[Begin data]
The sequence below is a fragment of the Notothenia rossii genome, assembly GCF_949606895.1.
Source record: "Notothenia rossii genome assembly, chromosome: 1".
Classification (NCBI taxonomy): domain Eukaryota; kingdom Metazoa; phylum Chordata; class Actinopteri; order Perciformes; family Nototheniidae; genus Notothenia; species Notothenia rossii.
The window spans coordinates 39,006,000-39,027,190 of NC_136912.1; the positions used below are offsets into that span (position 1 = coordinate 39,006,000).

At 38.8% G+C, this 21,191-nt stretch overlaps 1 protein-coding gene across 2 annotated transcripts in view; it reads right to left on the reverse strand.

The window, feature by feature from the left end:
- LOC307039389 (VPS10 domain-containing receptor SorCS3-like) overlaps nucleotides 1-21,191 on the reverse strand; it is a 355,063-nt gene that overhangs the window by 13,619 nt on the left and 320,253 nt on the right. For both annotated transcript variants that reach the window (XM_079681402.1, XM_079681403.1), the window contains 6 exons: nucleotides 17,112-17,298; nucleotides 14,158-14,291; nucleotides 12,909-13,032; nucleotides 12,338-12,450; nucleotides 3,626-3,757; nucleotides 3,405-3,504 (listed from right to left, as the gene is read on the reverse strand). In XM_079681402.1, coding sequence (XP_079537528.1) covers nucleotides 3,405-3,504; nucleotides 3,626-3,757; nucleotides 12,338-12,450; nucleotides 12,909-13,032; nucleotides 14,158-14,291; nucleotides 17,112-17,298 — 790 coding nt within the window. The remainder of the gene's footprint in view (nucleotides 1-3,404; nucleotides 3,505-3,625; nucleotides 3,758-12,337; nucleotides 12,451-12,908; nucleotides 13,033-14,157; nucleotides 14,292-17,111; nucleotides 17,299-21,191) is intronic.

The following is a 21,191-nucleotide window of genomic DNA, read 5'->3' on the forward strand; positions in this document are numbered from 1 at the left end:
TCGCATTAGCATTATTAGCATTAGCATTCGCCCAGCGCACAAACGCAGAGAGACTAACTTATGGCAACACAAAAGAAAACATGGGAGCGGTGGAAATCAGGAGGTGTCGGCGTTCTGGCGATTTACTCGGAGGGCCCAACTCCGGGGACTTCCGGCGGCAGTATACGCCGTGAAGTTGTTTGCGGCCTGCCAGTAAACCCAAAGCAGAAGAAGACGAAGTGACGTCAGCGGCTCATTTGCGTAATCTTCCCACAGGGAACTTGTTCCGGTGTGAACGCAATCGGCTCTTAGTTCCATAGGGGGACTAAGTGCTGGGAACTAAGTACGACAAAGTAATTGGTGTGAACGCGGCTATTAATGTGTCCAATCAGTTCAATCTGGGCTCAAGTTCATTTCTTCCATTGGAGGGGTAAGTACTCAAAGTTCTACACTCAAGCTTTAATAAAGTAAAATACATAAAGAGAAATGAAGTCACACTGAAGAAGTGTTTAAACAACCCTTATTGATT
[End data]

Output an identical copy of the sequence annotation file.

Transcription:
The sequence below is a fragment of the Notothenia rossii genome, assembly GCF_949606895.1.
Source record: "Notothenia rossii genome assembly, chromosome: 1".
Classification (NCBI taxonomy): domain Eukaryota; kingdom Metazoa; phylum Chordata; class Actinopteri; order Perciformes; family Nototheniidae; genus Notothenia; species Notothenia rossii.
The window spans coordinates 39,006,000-39,027,190 of NC_136912.1; the positions used below are offsets into that span (position 1 = coordinate 39,006,000).

At 38.8% G+C, this 21,191-nt stretch overlaps 1 protein-coding gene across 2 annotated transcripts in view; it reads right to left on the reverse strand.

The window, feature by feature from the left end:
- LOC307039389 (VPS10 domain-containing receptor SorCS3-like) overlaps nucleotides 1-21,191 on the reverse strand; it is a 355,063-nt gene that overhangs the window by 13,619 nt on the left and 320,253 nt on the right. For both annotated transcript variants that reach the window (XM_079681402.1, XM_079681403.1), the window contains 6 exons: nucleotides 17,112-17,298; nucleotides 14,158-14,291; nucleotides 12,909-13,032; nucleotides 12,338-12,450; nucleotides 3,626-3,757; nucleotides 3,405-3,504 (listed from right to left, as the gene is read on the reverse strand). In XM_079681402.1, coding sequence (XP_079537528.1) covers nucleotides 3,405-3,504; nucleotides 3,626-3,757; nucleotides 12,338-12,450; nucleotides 12,909-13,032; nucleotides 14,158-14,291; nucleotides 17,112-17,298 — 790 coding nt within the window. The remainder of the gene's footprint in view (nucleotides 1-3,404; nucleotides 3,505-3,625; nucleotides 3,758-12,337; nucleotides 12,451-12,908; nucleotides 13,033-14,157; nucleotides 14,292-17,111; nucleotides 17,299-21,191) is intronic.

The following is a 21,191-nucleotide window of genomic DNA, read 5'->3' on the forward strand; positions in this document are numbered from 1 at the left end:
TCGCATTAGCATTATTAGCATTAGCATTCGCCCAGCGCACAAACGCAGAGAGACTAACTTATGGCAACACAAAAGAAAACATGGGAGCGGTGGAAATCAGGAGGTGTCGGCGTTCTGGCGATTTACTCGGAGGGCCCAACTCCGGGGACTTCCGGCGGCAGTATACGCCGTGAAGTTGTTTGCGGCCTGCCAGTAAACCCAAAGCAGAAGAAGACGAAGTGACGTCAGCGGCTCATTTGCGTAATCTTCCCACAGGGAACTTGTTCCGGTGTGAACGCAATCGGCTCTTAGTTCCATAGGGGGACTAAGTGCTGGGAACTAAGTACGACAAAGTAATTGGTGTGAACGCGGCTATTAATGTGTCCAATCAGTTCAATCTGGGCTCAAGTTCATTTCTTCCATTGGAGGGGTAAGTACTCAAAGTTCTACACTCAAGCTTTAATAAAGTAAAATACATAAAGAGAAATGAAGTCACACTGAAGAAGTGTTTAAACAACCCTTATTGATT